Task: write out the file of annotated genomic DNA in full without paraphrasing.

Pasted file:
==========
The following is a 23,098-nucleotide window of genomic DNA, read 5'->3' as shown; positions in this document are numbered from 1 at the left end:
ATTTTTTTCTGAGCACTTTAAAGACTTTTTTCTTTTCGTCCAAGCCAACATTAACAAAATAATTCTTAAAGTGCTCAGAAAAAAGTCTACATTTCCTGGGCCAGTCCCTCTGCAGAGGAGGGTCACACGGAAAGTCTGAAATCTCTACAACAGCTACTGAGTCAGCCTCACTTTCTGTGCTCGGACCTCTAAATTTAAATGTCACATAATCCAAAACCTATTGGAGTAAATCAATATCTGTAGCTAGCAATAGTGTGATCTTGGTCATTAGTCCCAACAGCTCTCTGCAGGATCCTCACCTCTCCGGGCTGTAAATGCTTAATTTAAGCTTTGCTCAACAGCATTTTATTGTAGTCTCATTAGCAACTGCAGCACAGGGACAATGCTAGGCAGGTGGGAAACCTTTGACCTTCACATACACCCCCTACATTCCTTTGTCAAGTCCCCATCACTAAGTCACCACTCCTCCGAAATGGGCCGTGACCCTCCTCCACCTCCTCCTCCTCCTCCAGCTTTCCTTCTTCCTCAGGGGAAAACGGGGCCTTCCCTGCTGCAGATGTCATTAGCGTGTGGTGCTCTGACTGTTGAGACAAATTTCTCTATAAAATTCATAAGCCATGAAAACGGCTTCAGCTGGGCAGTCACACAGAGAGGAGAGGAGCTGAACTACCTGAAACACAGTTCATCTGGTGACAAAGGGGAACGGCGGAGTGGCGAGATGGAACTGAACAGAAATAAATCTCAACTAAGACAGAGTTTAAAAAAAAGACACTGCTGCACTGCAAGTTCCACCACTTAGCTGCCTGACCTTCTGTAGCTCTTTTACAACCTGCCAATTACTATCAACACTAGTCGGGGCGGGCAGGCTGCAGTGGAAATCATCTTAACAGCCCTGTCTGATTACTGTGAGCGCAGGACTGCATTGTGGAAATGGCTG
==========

The following is a 23,098-nucleotide window of genomic DNA, read 5'->3' as shown; positions in this document are numbered from 1 at the left end:
ATTTTTTTCTGAGCACTTTAAAGACTTTTTTCTTTTCGTCCAAGCCAACATTAACAAAATAATTCTTAAAGTGCTCAGAAAAAAGTCTACATTTCCTGGGCCAGTCCCTCTGCAGAGGAGGGTCACACGGAAAGTCTGAAATCTCTACAACAGCTACTGAGTCAGCCTCACTTTCTGTGCTCGGACCTCTAAATTTAAATGTCACATAATCCAAAACCTATTGGAGTAAATCAATATCTGTAGCTAGCAATAGTGTGATCTTGGTCATTAGTCCCAACAGCTCTCTGCAGGATCCTCACCTCTCCGGGCTGTAAATGCTTAATTTAAGCTTTGCTCAACAGCATTTTATTGTAGTCTCATTAGCAACTGCAGCACAGGGACAATGCTAGGCAGGTGGGAAACCTTTGACCTTCACATACACCCCCTACATTCCTTTGTCAAGTCCCCATCACTAAGTCACCACTCCTCCGAAATGGGCCGTGACCCTCCTCCACCTCCTCCTCCTCCTCCAGCTTTCCTTCTTCCTCAGGGGAAAACGGGGCCTTCCCTGCTGCAGATGTCATTAGCGTGTGGTGCTCTGACTGTTGAGACAAATTTCTCTATAAAATTCATAAGCCATGAAAACGGCTTCAGCTGGGCAGTCACACAGAGAGGAGAGGAGCTGAACTACCTGAAACACAGTTCATCTGGTGACAAAGGGGAACGGCGGAGTGGCGAGATGGAACTGAACAGAAATAAATCTCAACTAAGACAGAGTTTAAAAAAAAGACACTGCTGCACTGCAAGTTCCACCACTTAGCTGCCTGACCTTCTGTAGCTCTTTTACAACCTGCCAATTACTATCAACACTAGTCGGGGCGGGCAGGCTGCAGTGGAAATCATCTTAACAGCCCTGTCTGATTACTGTGAGCGCAGGACTGCATTGTGGAAATGGCTG